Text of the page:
Moving on to the conquest of the Promised Land, satanic hybrids in the form of giants are again encountered – King Og (the fellow with the enormous bed – Deut3:11) is directly referred to by Rahab (Joshua2:10), a woman described as a harlot, but also by the writer to the Hebrews as an example of “faith” (11:31). She had welcomed the Israelite spies into her home recognising them to be servants of Yahweh, God of Heaven and earth (v11), and made a pact with them such that she and her family would be well treated once they had conquered her homeland. By this act of FAITH Rahab was justified.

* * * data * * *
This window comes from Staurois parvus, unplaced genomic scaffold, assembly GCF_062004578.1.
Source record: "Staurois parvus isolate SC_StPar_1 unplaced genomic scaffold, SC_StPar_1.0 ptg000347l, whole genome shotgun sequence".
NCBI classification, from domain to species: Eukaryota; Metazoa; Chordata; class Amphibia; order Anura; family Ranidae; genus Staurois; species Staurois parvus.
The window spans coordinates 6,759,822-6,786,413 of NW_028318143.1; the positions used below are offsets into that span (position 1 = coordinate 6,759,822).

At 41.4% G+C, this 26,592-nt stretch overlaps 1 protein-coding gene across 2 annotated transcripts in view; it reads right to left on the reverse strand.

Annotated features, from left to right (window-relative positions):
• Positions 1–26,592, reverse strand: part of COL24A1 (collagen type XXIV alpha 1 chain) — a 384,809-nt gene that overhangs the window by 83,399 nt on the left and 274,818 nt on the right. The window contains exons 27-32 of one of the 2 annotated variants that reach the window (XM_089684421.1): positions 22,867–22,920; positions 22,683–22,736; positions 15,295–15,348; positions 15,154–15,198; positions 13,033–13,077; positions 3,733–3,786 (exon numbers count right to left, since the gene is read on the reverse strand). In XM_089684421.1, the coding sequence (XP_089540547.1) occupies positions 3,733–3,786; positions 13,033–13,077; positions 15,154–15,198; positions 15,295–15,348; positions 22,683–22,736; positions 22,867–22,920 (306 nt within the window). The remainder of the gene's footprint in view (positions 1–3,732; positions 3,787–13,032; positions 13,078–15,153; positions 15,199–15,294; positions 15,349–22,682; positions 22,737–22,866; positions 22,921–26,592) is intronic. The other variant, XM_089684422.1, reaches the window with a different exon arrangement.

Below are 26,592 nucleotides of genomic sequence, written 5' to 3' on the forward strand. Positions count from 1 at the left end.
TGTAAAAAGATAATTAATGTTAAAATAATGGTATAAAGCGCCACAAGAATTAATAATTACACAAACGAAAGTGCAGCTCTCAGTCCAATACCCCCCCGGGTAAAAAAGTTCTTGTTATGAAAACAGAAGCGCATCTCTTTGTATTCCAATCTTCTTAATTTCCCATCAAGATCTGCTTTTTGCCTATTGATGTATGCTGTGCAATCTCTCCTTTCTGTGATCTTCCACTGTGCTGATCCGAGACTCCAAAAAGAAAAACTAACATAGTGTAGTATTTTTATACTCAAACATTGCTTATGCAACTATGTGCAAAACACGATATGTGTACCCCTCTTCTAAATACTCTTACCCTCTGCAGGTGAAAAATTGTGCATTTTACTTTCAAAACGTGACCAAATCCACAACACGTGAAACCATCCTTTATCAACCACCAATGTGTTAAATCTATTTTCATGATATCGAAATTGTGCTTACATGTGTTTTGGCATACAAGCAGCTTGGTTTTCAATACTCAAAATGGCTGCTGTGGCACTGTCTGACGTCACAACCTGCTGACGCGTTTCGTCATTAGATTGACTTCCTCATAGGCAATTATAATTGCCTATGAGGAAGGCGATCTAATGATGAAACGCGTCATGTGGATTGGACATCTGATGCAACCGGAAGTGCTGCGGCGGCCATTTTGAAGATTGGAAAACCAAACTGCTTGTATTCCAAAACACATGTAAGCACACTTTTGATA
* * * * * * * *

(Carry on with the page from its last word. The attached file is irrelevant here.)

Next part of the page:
However, the apostle James declares her to have been justified by works (2:25), by which it is indicated her actions were an intrinsic component of her justification, works being the efflux of faith, the latter never being alone or merely a matter of “trust”. Paul, the writer to the Hebrews (and I for that matter) would opt to describe her as being justified by faith, i.e. by the QUALITY of utilising the light she had received concerning the Creator in a positive way (sometimes referred to in the Old Testament as godly fear) as opposed to perfectly fulfilling a law or acquiring a required standard which would be justification by works in a more substantive sense than the way James utilises the term. Once this distinction is grasped James and Paul are seen to be in perfect agreement and both accord with the teaching of their Master concerning the criteria for final judgement set out in Matthew25, where faith is not so much as mentioned, merely acts of compassion (regardless of their standard or consistency), being the efflux of the “faith” of those “sheep” who are “of God” so have retained the divine image. These principles are explained in more detail in chapter three of my book, a free PDF of which is available from HERE.